Under the Net, Iris Murdoch’s first novel, features Jake Donaghue and sidekicks getting into predicaments, barbed banter and deception.
Under the Net Synopsis:
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Iris Murdoch’s first novel is set in a part of London where struggling writers rub shoulders with successful bookies, and film starlets with frantic philosophers. Its hero, Jake Donaghue, is a drifting, clever, likeable young man who makes a living out of translation work and sponging on his friends. A meeting with Anna, an old flame, leads him into a series of fantastic adventures. Jake is captivated by a majestic philosopher, Hugo Belfounder, who’s profound and inconclusive reflections give the book its title – under the net of language.
Narrated by Samuel West
I’m in two minds about Under the Net, the first of Iris Murdoch’s works I have read.
Being a long-time fan of all things British and quirky, I adored some of the comedic (and at times, farcical) situations protagonist Jake Donaghue and his loyal sidekicks get themselves into. Their predicaments and barbed banter were delightfully entertaining (particularly those involving a dog), and I was highly amused by Jake’s quixotic, single-minded approach to unravelling the mysterious plot he uncovers.
But over an extended period, it is hard to remain engaged with a narrator that is feckless and at times self-sabotaging, amid large swathes of existential content. That said, I did find the philosophical debate centring on language, writing and communication rather stimulating.
All the time when I speak to you, even now, I’m saying not precisely what I think, but what will impress you and make you respond. That’s so even between us – and how much more it’s so where there are stronger motives for deception. In fact, one’s so used to this one hardly sees it. The whole language is a machine for making falsehoods.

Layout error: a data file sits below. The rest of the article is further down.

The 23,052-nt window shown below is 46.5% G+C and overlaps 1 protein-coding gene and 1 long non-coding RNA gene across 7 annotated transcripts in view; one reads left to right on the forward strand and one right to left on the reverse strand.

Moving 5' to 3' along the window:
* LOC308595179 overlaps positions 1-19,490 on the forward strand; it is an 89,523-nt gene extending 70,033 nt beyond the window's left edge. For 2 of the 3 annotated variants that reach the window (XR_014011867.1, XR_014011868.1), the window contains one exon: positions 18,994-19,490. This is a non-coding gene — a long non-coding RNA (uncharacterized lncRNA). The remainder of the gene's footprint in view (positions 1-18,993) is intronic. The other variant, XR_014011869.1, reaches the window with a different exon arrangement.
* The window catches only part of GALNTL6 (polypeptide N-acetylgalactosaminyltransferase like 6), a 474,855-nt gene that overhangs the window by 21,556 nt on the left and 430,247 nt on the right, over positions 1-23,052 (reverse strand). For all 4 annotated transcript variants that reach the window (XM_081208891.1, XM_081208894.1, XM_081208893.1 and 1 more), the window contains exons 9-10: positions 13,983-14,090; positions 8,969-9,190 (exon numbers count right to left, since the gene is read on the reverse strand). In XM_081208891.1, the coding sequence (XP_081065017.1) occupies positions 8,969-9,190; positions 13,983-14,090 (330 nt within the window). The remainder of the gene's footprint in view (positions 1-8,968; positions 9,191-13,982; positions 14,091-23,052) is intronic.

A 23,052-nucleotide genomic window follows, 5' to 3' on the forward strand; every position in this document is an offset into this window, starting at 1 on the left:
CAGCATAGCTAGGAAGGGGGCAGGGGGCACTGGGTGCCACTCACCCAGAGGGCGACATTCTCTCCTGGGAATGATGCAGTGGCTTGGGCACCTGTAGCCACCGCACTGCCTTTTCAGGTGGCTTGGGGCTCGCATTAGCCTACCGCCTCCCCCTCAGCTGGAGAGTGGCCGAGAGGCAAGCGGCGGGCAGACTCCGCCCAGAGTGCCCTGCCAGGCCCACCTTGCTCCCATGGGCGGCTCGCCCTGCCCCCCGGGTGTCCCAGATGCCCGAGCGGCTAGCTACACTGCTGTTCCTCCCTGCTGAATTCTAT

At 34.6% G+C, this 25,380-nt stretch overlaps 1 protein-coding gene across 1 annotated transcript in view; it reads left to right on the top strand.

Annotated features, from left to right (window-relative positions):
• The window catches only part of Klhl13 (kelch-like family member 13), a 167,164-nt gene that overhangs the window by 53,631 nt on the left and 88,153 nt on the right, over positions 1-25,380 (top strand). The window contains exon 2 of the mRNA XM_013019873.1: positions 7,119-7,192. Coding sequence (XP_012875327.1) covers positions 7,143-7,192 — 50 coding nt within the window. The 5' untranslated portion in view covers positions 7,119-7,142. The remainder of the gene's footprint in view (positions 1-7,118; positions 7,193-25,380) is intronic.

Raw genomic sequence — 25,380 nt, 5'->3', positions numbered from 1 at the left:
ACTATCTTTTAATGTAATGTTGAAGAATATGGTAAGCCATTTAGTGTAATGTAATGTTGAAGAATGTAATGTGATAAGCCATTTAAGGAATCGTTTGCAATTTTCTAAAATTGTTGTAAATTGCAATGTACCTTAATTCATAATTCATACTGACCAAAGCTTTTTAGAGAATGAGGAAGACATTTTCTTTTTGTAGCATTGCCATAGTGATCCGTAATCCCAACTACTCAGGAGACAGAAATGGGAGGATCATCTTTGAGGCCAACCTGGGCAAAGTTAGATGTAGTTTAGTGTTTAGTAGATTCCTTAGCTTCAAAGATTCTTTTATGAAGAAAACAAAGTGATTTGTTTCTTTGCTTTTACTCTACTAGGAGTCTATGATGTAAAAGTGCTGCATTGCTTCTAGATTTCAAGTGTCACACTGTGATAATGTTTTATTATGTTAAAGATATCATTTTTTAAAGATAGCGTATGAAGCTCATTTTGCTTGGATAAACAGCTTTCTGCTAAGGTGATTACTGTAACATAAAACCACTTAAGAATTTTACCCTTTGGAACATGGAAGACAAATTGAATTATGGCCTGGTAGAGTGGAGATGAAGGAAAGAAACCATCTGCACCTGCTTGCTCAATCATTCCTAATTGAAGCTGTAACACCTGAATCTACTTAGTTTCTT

Under the Net was a relaxing title to listen to, narrator Samuel West giving a great performance bringing to life Jake’s self-involved persona, ranging from the pithy to soporific. In fact, I suspect it is West’s nuanced portrayal that stopped me just short of disliking Jake.
In Under the Net Murdoch delivers self-reflection and a measure of insight and growth for her characters but (as in real-life I guess) less traditional plot resolution than I had hoped for. I was however charmed by moments of great authorial talent, and will definitely sample more from her large catalogue of titles in the future.
BOOK RATING: The Story 3 / 5 ; The Writing 4 / 5 — Overall 3.5
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Genre: Audio, Classics, Drama, Literature, Adventure, Mystery
About the Author, Iris Murdoch
Iris Murdoch (1919-1999) was one of the most influential British writers of the twentieth century. She was awarded the 1978 Booker Prize for The Sea, The Sea, won the Royal Society Literary Award in 1987, and was made a Dame of the British Empire in 1987 by Queen Elizabeth. Her final years were clouded by a long struggle with Alzheimer’s before her passing in 1999.
Other reviews of Under the Net
“I am unused to feeling so little feminist rage during a Murdoch novel; this one was light-hearted and lacked the sinister undertones present in, for example, The Sacred and Profane Love Machine and Message to the Planet. Under the Net could even be called a buddy novel.” — The Millions
“Murdoch would go on to publish some of the sharpest and most comic novels of the 20th century but this debut shows her as a novice still getting a handle on her power.” — FreeRangeReading